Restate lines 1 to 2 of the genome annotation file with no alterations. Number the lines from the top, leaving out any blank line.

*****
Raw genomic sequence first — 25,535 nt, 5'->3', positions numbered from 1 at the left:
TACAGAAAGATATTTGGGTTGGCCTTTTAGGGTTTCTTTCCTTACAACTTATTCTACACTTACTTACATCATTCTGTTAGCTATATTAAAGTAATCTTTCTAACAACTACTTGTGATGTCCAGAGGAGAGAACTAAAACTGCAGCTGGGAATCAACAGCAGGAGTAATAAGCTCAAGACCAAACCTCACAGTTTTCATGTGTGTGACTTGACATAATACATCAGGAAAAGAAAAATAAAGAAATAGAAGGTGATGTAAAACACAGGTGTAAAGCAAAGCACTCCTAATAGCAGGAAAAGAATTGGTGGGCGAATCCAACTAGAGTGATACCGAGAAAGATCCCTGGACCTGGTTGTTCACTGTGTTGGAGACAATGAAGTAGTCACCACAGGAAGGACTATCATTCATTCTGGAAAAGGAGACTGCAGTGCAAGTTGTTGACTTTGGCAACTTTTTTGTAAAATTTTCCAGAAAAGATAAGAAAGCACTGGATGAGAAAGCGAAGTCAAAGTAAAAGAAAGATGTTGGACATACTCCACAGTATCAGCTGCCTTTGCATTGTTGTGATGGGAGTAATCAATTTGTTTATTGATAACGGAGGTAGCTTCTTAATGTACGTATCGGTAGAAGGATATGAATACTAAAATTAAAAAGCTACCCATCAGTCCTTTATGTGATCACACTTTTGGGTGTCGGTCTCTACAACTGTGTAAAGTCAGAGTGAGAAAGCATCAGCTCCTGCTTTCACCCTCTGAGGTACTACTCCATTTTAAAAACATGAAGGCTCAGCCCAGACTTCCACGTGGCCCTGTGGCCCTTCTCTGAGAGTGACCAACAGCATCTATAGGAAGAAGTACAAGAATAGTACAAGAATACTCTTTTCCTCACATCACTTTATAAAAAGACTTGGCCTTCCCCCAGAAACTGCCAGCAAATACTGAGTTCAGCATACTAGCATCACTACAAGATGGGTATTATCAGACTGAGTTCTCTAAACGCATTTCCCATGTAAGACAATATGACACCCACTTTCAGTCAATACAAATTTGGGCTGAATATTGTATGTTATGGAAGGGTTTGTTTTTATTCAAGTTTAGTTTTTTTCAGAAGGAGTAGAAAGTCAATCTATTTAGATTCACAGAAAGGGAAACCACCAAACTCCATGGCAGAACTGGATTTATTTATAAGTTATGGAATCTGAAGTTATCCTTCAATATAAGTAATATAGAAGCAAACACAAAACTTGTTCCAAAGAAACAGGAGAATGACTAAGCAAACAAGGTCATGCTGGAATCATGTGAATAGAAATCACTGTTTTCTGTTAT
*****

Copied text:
Raw genomic sequence first — 25,535 nt, 5'->3', positions numbered from 1 at the left:
TACAGAAAGATATTTGGGTTGGCCTTTTAGGGTTTCTTTCCTTACAACTTATTCTACACTTACTTACATCATTCTGTTAGCTATATTAAAGTAATCTTTCTAACAACTACTTGTGATGTCCAGAGGAGAGAACTAAAACTGCAGCTGGGAATCAACAGCAGGAGTAATAAGCTCAAGACCAAACCTCACAGTTTTCATGTGTGTGACTTGACATAATACATCAGGAAAAGAAAAATAAAGAAATAGAAGGTGATGTAAAACACAGGTGTAAAGCAAAGCACTCCTAATAGCAGGAAAAGAATTGGTGGGCGAATCCAACTAGAGTGATACCGAGAAAGATCCCTGGACCTGGTTGTTCACTGTGTTGGAGACAATGAAGTAGTCACCACAGGAAGGACTATCATTCATTCTGGAAAAGGAGACTGCAGTGCAAGTTGTTGACTTTGGCAACTTTTTTGTAAAATTTTCCAGAAAAGATAAGAAAGCACTGGATGAGAAAGCGAAGTCAAAGTAAAAGAAAGATGTTGGACATACTCCACAGTATCAGCTGCCTTTGCATTGTTGTGATGGGAGTAATCAATTTGTTTATTGATAACGGAGGTAGCTTCTTAATGTACGTATCGGTAGAAGGATATGAATACTAAAATTAAAAAGCTACCCATCAGTCCTTTATGTGATCACACTTTTGGGTGTCGGTCTCTACAACTGTGTAAAGTCAGAGTGAGAAAGCATCAGCTCCTGCTTTCACCCTCTGAGGTACTACTCCATTTTAAAAACATGAAGGCTCAGCCCAGACTTCCACGTGGCCCTGTGGCCCTTCTCTGAGAGTGACCAACAGCATCTATAGGAAGAAGTACAAGAATAGTACAAGAATACTCTTTTCCTCACATCACTTTATAAAAAGACTTGGCCTTCCCCCAGAAACTGCCAGCAAATACTGAGTTCAGCATACTAGCATCACTACAAGATGGGTATTATCAGACTGAGTTCTCTAAACGCATTTCCCATGTAAGACAATATGACACCCACTTTCAGTCAATACAAATTTGGGCTGAATATTGTATGTTATGGAAGGGTTTGTTTTTATTCAAGTTTAGTTTTTTTCAGAAGGAGTAGAAAGTCAATCTATTTAGATTCACAGAAAGGGAAACCACCAAACTCCATGGCAGAACTGGATTTATTTATAAGTTATGGAATCTGAAGTTATCCTTCAATATAAGTAATATAGAAGCAAACACAAAACTTGTTCCAAAGAAACAGGAGAATGACTAAGCAAACAAGGTCATGCTGGAATCATGTGAATAGAAATCACTGTTTTCTGTTAT